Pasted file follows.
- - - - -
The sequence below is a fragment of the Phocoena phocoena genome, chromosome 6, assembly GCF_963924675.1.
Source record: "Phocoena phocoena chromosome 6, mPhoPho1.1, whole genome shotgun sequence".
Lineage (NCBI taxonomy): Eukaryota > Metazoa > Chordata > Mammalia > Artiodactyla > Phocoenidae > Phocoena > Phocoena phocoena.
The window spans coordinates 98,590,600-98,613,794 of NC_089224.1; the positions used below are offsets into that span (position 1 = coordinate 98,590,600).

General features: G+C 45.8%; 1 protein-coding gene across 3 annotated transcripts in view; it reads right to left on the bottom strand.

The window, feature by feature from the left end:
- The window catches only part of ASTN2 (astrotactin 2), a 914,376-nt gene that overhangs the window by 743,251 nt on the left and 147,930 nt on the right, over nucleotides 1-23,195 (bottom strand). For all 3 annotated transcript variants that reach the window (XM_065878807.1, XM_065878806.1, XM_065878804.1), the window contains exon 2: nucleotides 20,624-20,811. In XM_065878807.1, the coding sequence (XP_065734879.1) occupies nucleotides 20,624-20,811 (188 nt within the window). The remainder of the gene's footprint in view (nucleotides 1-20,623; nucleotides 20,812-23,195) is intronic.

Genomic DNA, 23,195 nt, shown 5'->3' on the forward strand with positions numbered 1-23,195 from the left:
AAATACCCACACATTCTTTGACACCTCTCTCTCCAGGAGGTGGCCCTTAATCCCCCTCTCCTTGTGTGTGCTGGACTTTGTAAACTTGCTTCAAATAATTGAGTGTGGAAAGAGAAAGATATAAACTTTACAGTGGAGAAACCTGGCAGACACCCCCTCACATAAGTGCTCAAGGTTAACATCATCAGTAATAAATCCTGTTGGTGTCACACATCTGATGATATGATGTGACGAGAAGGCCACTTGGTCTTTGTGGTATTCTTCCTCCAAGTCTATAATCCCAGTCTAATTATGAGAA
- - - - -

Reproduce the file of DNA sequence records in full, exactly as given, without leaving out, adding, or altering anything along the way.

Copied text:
The sequence below is a fragment of the Phocoena phocoena genome, chromosome 6, assembly GCF_963924675.1.
Source record: "Phocoena phocoena chromosome 6, mPhoPho1.1, whole genome shotgun sequence".
Lineage (NCBI taxonomy): Eukaryota > Metazoa > Chordata > Mammalia > Artiodactyla > Phocoenidae > Phocoena > Phocoena phocoena.
The window spans coordinates 98,590,600-98,613,794 of NC_089224.1; the positions used below are offsets into that span (position 1 = coordinate 98,590,600).

General features: G+C 45.8%; 1 protein-coding gene across 3 annotated transcripts in view; it reads right to left on the bottom strand.

The window, feature by feature from the left end:
- The window catches only part of ASTN2 (astrotactin 2), a 914,376-nt gene that overhangs the window by 743,251 nt on the left and 147,930 nt on the right, over nucleotides 1-23,195 (bottom strand). For all 3 annotated transcript variants that reach the window (XM_065878807.1, XM_065878806.1, XM_065878804.1), the window contains exon 2: nucleotides 20,624-20,811. In XM_065878807.1, the coding sequence (XP_065734879.1) occupies nucleotides 20,624-20,811 (188 nt within the window). The remainder of the gene's footprint in view (nucleotides 1-20,623; nucleotides 20,812-23,195) is intronic.

Genomic DNA, 23,195 nt, shown 5'->3' on the forward strand with positions numbered 1-23,195 from the left:
AAATACCCACACATTCTTTGACACCTCTCTCTCCAGGAGGTGGCCCTTAATCCCCCTCTCCTTGTGTGTGCTGGACTTTGTAAACTTGCTTCAAATAATTGAGTGTGGAAAGAGAAAGATATAAACTTTACAGTGGAGAAACCTGGCAGACACCCCCTCACATAAGTGCTCAAGGTTAACATCATCAGTAATAAATCCTGTTGGTGTCACACATCTGATGATATGATGTGACGAGAAGGCCACTTGGTCTTTGTGGTATTCTTCCTCCAAGTCTATAATCCCAGTCTAATTATGAGAA